The US National Institutes of Health (NIH) has become the first patent holder to join the recently created Medicines Patent Pool, but unless other patent holders follow suit, the NIH's move will not increase access to HIV treatment.
By licensing the life-prolonging antiretroviral (ARV), darunavir, to the patent pool, the NIH has made the technology to produce it available for the benefit of low- and middle-income countries. However, this does not mean generic versions of the drug can now be manufactured and sold in these countries as additional patents on darunavir are still held by the pharmaceutical company Tibotec, part of Johnson & Johnson.
"The licence is an important first step that shows the US is committed to bringing down the cost of ARVs, but pharmaceutical companies must move forward quickly and share their licences using the same positive terms of license as the NIH," Asia Russell of the US-based Health Global Access Project (Health GAP) told IRIN/PlusNews.
Darunavir is a protease inhibitor usually used for patients who have developed resistance to older drugs. It is recommended for use in combination with another ARV, but the cost of darunavir alone for one patient for one year is US$1,095, according to the medical NGO, Médecins Sans Frontières; in comparison, generic first-line combinations cost as little as $90 per patient per year.
The Medicines Patent Pool - established in July by UNITAID, an international health financing agency - aims to create a common space for patent-holders to license their technology for use by generic manufacturers in exchange for royalties. Proponents of the pool argue that not only does it have the potential to reduce the price of existing ARVs, but it could also stimulate the development of urgently needed new medicines and formulations such as paediatric ARVs and fixed-dose combinations.
"The US is one of the main financers of the development of AIDS drugs, and is also home to most of the pharmaceutical companies we are hoping to collaborate with," Ellen 't Hoen, head of the medicines patent pool, told IRIN/PlusNews. "So this is a very significant step; if this patent pool succeeds, the positive benefits - especially to sub-Saharan Africa - will be enormous."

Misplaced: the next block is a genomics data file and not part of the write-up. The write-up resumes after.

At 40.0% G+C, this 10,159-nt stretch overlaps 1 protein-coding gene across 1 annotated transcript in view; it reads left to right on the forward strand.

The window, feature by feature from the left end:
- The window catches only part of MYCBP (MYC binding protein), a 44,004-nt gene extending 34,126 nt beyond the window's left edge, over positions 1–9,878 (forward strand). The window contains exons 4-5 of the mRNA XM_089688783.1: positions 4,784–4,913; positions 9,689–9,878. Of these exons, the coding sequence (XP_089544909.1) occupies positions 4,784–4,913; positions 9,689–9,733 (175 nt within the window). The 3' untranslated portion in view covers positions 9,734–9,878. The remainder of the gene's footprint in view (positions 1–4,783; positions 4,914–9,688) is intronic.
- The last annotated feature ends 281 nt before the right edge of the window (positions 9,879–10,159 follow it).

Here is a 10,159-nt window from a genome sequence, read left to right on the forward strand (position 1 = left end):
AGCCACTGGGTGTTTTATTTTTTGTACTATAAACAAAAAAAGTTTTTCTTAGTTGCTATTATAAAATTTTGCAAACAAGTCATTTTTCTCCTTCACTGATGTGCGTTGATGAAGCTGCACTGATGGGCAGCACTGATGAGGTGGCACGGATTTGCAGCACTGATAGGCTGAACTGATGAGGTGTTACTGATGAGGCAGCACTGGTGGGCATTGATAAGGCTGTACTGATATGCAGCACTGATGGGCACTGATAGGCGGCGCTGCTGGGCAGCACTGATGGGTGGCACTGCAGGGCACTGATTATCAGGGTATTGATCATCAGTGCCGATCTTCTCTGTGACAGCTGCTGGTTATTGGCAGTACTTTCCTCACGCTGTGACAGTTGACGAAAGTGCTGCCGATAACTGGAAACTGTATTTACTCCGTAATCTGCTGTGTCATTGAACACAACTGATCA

She noted that as ARV regimens were combinations of different drugs with patents owned by multiple players, it was of the utmost importance that other patent-holders joined the pool. "We are in talks with the holders of the additional patents on darunavir to share their patents under agreeable terms," she said.
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UNITAID has held talks with several drug developers, including Tibotec, Gilead and Merck, all of whom have shown "considerable interest".
"Our task is to get these drugs to as wide a geographical scope as possible, and ideally that means patent holders should be willing to provide licences for use by low- and middle-income countries, as defined by the World Bank," 't Hoen added.
According to Health GAP's Russell, the sharing of intellectual property urgently needs to be combined with increased funding to scale-up HIV treatment to all those who need it.
"Sixty-four percent of people who need ARVs still have no access, and increased HIV funding is necessary to provide for them," she said, adding that the USA needed to build on its commitment to the patent pool by meeting its commitments to adequately fund the US president's Emergency Plan for AIDS Relief, PEPFAR, and the Global Fund to fight AIDS, Tuberculosis and Malaria.